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Scam alert by police: 3 ways you could lose your money to bank impersonators

SINGAPORE — Not only are scammers sending messages via the phone or email that mimic a bank’s, they are also making video calls to pretend to be bank employees, tricking people into giving away account and card details.

Scam alert by police: 3 ways you could lose your money to bank impersonators

Messages and emails that appear to be sent by banks asking people to take surveys have been circulating, the police said.

SINGAPORE — Not only are scammers sending messages via the phone or email that mimic a bank’s, they are also making video calls to pretend to be bank employees, tricking people into giving away account and card details.

The police issued an advisory on Thursday (March 17) warning the public about the various ways in which scammers are targeting potential victims by making it seem like the messages and calls they receive are from banks.

The following are the methods used and the public should be aware of them to prevent themselves from being the next victim, the police said.

1. BY EMAIL

You will get an email containing a link to a survey. On clicking the link, you will be directed to a phishing website to complete the survey. The email will also indicate that a cash reward will be given after the survey is done.

You will be instructed to provide your credit or debit card details and one-time password (OTP).

For the victims, they believed that the information was needed to process the cash reward, so they gave the details requested by the website.

A sample of a survey that looks to be from POSB bank but it is not.

2. BY SMS OR TEXT MESSAGES

You will get a text message on your mobile phone about an ongoing bank promotion such as a fixed deposit or high interest-rate savings promotion.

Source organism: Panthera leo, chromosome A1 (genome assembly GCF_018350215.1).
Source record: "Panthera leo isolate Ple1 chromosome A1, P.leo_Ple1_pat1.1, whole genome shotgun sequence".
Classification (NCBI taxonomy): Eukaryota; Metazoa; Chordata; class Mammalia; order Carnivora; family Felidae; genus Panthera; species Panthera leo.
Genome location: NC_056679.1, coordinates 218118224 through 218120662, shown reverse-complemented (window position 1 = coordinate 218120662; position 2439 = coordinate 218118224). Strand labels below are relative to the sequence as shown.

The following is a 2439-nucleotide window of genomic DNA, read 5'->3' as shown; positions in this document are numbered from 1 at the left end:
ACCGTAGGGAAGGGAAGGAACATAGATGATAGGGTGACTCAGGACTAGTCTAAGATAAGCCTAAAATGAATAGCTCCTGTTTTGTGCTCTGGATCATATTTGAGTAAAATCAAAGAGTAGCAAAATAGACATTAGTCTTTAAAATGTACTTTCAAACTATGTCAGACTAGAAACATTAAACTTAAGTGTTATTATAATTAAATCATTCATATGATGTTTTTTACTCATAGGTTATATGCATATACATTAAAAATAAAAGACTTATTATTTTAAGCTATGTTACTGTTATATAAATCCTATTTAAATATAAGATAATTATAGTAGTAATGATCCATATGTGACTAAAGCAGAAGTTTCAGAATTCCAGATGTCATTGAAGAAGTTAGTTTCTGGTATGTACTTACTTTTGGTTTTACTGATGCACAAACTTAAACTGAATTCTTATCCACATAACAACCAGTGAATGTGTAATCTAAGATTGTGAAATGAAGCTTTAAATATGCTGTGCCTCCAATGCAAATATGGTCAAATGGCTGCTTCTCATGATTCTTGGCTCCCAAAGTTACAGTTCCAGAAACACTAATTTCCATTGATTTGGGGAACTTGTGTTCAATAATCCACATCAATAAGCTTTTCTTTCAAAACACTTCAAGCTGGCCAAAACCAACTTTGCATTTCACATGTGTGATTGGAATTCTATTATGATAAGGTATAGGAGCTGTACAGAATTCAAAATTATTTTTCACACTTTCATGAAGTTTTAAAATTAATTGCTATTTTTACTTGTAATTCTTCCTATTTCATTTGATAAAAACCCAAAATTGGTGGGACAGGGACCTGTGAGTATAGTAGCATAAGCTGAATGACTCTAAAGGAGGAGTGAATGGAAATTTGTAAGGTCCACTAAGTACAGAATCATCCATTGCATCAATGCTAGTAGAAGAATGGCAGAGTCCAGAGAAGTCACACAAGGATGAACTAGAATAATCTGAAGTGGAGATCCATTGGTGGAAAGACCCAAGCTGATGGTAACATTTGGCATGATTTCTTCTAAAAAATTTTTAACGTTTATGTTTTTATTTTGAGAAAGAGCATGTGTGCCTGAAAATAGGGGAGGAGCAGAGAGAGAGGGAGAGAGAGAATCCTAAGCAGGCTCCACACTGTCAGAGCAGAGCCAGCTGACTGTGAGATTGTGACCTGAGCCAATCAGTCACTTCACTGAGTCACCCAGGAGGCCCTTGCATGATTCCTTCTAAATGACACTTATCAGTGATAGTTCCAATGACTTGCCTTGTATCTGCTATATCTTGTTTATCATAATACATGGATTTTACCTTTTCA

The message will contain spoofed links or numbers that you have to contact to find out more about the promotion. 

After clicking the spoofed links, you will be redirected to a phishing website where you are prompted to give your credit or debit card details and OTP. 

In some instances, if you call the number indicated, a scammer will impersonate a bank employee and ask you to transfer money to a specific account, claiming that the new account opened was part of the promotion. 

3. BY VIDEO CALL

You will get a video call on messaging applications such as WhatsApp. The caller will claim to be from a bank and inform you that the “bank” had detected that someone had gained access to your account.

Under the pretext of helping you resolve the issue, the caller will ask you for your personal particulars and bank log-in details.

The police said that in most of these cases, the victims realised that they had been scammed only when they discovered unauthorised transactions made using their credit or debit card. 

The police is reminding the public again that banks do not send retail customers emails and messages that contain clickable links. 

The banking authorities here already announced in January that this would not be done after the high-profile OCBC phishing scams that affected close to 800 bank customers and culminated in about $13.7 million in losses.

To confirm if the messages you received are authentic, you should:

  • Always verify the email address of the sender to ensure that it matches the company that it is representing
  • Always verify the authenticity of the information with official sources by contacting the bank directly
  • Never disclose your personal particulars, bank log-in details, credit or debit card details and OTP to anyone
  • Always check the merchant indicated within the OTP SMS received. Never input the OTP if you do not recognise the merchant in the SMS message
  • Report any fraudulent activity in your bank account to your bank immediately

Members of the public who have any information relating to such crimes, please call the police hotline at 1800-255-0000 or submit it online at www.police.gov.sg/iwitness. If you need help from the police urgently, call 999.

Related topics

Scam bank OTP SMS phishing email video call

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